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Long IslandCrime

Suffolk DA Timothy Sini to issue new protocols to avoid ethical failures

Sini said there will be “constant, repetitive training” on discovery rules, and he will run the first session himself.

Suffolk County District Attorney Timothy Sini on Feb

Suffolk County District Attorney Timothy Sini on Feb 22, 2018. Photo Credit: Danielle Finkelstein

Suffolk District Attorney Timothy Sini is training his prosecutors to share more evidence with defense attorneys, in an effort to avoid ethical failures so serious that five murder cases were dismissed in the past year.

“We are about to issue new protocols in the office,” he said, which will include checklists to make sure that prosecutors seek relevant information from every witness in a case, determine if the defense also should have it and then turn it over if necessary.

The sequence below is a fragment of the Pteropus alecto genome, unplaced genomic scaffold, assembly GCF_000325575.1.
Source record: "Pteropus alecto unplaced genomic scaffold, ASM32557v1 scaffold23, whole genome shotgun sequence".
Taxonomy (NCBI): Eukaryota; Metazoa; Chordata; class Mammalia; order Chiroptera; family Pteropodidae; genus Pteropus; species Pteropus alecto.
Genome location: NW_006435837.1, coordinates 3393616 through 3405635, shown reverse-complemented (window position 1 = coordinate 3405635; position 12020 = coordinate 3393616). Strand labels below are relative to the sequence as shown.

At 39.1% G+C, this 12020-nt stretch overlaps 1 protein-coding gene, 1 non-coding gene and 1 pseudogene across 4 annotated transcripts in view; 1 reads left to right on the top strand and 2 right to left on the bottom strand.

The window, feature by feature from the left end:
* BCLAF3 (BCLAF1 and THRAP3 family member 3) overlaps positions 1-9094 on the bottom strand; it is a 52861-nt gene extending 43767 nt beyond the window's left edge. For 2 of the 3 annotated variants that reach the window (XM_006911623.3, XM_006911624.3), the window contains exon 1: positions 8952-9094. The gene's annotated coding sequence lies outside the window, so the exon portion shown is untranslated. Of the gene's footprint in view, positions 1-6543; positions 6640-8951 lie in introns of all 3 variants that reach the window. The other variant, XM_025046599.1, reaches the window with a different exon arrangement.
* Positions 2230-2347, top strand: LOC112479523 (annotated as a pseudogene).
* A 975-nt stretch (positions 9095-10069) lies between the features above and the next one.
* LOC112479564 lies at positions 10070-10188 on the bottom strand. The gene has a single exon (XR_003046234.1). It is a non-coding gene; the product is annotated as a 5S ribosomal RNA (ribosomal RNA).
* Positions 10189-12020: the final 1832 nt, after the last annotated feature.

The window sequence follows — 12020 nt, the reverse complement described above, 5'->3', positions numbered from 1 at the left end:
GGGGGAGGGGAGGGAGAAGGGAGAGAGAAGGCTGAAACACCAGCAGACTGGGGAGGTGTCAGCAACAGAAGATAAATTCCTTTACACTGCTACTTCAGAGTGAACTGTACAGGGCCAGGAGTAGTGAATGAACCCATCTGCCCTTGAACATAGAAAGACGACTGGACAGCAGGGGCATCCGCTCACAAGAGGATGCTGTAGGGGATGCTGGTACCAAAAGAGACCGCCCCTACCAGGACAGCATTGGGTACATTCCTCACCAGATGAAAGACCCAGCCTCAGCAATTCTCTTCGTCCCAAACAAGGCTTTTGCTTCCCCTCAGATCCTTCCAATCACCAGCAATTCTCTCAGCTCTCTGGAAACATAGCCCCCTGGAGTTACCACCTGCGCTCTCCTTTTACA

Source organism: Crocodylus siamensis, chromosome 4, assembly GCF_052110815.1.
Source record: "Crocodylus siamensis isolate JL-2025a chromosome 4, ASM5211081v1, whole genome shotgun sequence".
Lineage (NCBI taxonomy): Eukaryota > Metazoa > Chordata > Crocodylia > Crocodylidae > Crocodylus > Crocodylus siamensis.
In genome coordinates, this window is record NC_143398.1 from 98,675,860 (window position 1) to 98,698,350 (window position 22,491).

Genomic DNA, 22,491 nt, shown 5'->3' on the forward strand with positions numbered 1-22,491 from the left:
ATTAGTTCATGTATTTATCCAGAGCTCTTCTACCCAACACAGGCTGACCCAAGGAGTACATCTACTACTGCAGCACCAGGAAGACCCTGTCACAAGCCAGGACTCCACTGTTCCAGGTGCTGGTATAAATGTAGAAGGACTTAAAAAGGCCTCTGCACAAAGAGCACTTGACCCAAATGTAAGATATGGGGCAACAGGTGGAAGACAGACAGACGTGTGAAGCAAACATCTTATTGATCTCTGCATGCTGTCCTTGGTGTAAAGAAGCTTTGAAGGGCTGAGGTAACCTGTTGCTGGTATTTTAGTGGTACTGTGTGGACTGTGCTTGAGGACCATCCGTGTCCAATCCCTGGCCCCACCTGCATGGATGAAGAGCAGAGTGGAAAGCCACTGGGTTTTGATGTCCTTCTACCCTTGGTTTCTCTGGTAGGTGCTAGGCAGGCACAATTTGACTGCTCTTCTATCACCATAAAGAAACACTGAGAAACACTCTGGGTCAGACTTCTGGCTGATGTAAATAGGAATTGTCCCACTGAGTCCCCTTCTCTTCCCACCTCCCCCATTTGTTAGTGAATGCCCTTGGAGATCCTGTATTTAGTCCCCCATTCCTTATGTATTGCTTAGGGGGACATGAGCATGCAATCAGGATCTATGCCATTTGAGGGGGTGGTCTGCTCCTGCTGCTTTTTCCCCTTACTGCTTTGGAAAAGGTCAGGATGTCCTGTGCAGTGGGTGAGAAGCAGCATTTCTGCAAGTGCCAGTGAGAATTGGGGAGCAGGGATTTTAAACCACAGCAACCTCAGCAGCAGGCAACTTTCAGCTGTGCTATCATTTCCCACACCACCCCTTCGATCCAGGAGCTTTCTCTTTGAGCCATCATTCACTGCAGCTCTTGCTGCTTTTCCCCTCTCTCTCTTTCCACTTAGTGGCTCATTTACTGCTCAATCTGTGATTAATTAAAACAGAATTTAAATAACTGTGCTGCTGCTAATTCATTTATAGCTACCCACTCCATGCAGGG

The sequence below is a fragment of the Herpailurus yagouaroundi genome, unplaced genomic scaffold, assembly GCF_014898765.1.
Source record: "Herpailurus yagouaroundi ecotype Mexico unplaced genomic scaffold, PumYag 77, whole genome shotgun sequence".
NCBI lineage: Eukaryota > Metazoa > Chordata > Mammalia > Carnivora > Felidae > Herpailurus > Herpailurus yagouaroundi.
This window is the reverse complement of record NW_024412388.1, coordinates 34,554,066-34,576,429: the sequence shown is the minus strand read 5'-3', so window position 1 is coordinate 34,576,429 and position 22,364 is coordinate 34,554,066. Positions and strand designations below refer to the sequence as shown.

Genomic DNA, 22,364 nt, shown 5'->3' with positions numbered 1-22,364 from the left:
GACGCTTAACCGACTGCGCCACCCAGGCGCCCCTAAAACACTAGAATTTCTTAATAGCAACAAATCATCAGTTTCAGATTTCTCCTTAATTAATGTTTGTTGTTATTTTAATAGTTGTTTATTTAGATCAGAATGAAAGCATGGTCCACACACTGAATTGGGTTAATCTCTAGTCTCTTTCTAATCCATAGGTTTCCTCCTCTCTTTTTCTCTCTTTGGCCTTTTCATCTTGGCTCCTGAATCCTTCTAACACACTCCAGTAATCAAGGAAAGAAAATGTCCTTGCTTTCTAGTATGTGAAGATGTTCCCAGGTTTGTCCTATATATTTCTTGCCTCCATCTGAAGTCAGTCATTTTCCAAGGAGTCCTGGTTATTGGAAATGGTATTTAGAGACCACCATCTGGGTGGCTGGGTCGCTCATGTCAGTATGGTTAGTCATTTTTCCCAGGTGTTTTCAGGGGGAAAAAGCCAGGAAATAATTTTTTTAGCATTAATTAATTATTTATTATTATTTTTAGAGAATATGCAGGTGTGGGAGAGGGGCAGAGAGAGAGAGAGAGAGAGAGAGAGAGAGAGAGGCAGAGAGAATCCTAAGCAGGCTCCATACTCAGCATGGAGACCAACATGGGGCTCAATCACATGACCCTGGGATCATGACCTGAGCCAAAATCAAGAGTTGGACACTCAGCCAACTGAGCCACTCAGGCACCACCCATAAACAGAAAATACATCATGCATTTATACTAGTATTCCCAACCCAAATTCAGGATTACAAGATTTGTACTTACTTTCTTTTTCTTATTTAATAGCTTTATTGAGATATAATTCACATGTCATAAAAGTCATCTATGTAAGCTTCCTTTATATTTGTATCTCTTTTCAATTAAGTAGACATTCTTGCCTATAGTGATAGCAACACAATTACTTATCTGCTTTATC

“When there is some uncertainty, we will always err on the side of discovery,” Sini said in an interview last month, adding later: “It’s critically important to the health of our criminal justice system, to the legitimacy of the criminal justice system.”

A number of Suffolk judges have dismissed cases, sanctioned prosecutors and reduced sentences when they have found prosecutors withheld evidence from defense attorneys in violation of what is known as the Brady rule, named after a 1963 U.S. Supreme Court decision establishing it.

As a result, defense attorneys in several cases were unaware of other uncharged suspects or credibility issues with certain witnesses.

In the most recent murder case dismissal, Shawn Lawrence’s conviction and sentence of 75 years to life in prison were set aside because of prosecutorial misconduct.

“It is clear where the fault lies,” state Supreme Court Justice William Condon said last month, as he noted how prosecutors hid 45 items of evidence that pointed to other suspects and undermined the case against Lawrence. “It’s just stunning.”